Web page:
Vampire Diaries: The Fury and The Reunion – L. J. Smith
Naturally, once I started reading the Vampire Diaries books, I knew I wouldn’t be able to stop until I’d read them all. This is book two, which confusingly contains two stories, which are The Fury and The Reunion. Please be aware this review will be full of spoilers… don’t say I didn’t warn you.
The Fury: Having died at the end of the last book, Elena is undergoing the change. She had exchanged enough blood with Stefan – willingly – and even more with Damon – against her will, to enable her to become a vampire. Therefore the beginning of this story is taken up with everyone’s reaction to the change, and how Elena copes with her new status. However, Elena hasn’t got too long to think about things, as something bad is in Fell’s Church – the bad thing that killed Elena. And it’s not done killing. Elena, Stefan and Damon must ignore their differences and find out what – or who – is going on and do something about it before the whole town is destroyed. When they get to the bottom of the mystery, Elena is determined to save her hometown and puts herself in harm’s way – with devastating consequences.
The Reunion: Having died as a vampire, you could be forgiven for thinking that Elena was gone for good. But, no, it appears our girl can now communicate with her lover, Stefan, from the spirit world. And she’s helping Stefan, Damon and her friends to defeat yet more evil which is residing in Fell’s Church. There are lots of crazy things going on in this story – the oddest thing being that nobody seems to know, or question, why Elena is still able to communicate from beyond the grave. However, her “death” seems to have brought the vampire brothers closer together, much to spirit-Elena’s satisfaction. As the story climbs to its climax, the action is very exciting, but then the next twist in the tale arrives… Elena is back – again. And this time she’s not human or a vampire. She’s something else…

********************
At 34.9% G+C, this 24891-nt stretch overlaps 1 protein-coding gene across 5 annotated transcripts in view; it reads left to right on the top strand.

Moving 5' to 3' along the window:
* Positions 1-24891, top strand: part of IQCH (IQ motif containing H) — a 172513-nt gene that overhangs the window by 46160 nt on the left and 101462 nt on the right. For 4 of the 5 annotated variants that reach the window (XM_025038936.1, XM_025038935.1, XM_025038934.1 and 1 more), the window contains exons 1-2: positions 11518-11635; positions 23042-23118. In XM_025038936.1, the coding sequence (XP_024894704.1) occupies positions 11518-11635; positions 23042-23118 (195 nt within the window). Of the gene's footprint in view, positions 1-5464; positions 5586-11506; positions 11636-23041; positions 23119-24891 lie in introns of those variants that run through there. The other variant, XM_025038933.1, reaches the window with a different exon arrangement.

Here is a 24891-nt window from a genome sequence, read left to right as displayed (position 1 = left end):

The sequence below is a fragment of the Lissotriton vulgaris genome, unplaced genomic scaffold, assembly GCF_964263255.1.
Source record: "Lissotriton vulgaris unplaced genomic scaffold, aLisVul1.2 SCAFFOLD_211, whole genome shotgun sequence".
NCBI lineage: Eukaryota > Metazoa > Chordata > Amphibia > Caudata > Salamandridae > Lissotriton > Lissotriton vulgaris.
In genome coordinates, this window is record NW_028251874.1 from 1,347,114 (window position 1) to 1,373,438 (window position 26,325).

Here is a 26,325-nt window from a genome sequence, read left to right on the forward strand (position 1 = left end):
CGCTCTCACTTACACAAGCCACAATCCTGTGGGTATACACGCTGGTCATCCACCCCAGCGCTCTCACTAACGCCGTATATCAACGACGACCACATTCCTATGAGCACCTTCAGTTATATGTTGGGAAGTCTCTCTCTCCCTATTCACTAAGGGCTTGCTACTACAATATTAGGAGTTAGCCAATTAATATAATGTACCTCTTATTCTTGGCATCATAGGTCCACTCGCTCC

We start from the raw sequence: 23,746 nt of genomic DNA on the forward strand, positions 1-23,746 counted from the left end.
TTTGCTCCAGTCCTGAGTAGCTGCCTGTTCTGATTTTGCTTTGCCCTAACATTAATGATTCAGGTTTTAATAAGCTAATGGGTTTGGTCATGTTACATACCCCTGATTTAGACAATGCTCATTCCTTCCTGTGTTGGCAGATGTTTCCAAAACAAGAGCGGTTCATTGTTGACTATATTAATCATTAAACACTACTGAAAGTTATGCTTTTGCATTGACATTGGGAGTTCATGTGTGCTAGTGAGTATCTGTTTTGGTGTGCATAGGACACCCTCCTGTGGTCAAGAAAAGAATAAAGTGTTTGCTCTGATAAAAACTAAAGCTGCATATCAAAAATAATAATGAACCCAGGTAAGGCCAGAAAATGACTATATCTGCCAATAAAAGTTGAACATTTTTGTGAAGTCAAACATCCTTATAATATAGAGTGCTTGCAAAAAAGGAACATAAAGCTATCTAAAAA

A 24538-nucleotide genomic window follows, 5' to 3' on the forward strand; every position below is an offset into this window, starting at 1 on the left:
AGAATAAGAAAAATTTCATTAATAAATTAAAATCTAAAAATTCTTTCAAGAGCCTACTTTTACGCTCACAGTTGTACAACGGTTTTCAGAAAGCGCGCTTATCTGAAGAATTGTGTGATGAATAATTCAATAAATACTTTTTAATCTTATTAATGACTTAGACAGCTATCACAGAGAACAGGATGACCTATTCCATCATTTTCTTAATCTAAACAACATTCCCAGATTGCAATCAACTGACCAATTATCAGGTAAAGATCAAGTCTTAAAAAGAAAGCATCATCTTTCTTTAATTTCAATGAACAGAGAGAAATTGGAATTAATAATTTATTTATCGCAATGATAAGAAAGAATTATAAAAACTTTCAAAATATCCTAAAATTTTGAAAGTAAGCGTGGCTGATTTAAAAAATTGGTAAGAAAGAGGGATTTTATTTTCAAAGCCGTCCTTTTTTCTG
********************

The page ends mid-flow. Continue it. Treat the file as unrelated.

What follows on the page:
I have to say I wasn’t overly keen on this book. The first part wasn’t so bad, when Elena was a vampire. That was always inevitable. But the following section where she’s in the spirit world and comes back again just got a little silly. It was almost as if there were too many supernatural elements being crammed into one story, and even worse, one character. It’s an interesting stepping-stone to the next book, but I think the second half could have been cut altogether without detracting from the overall story.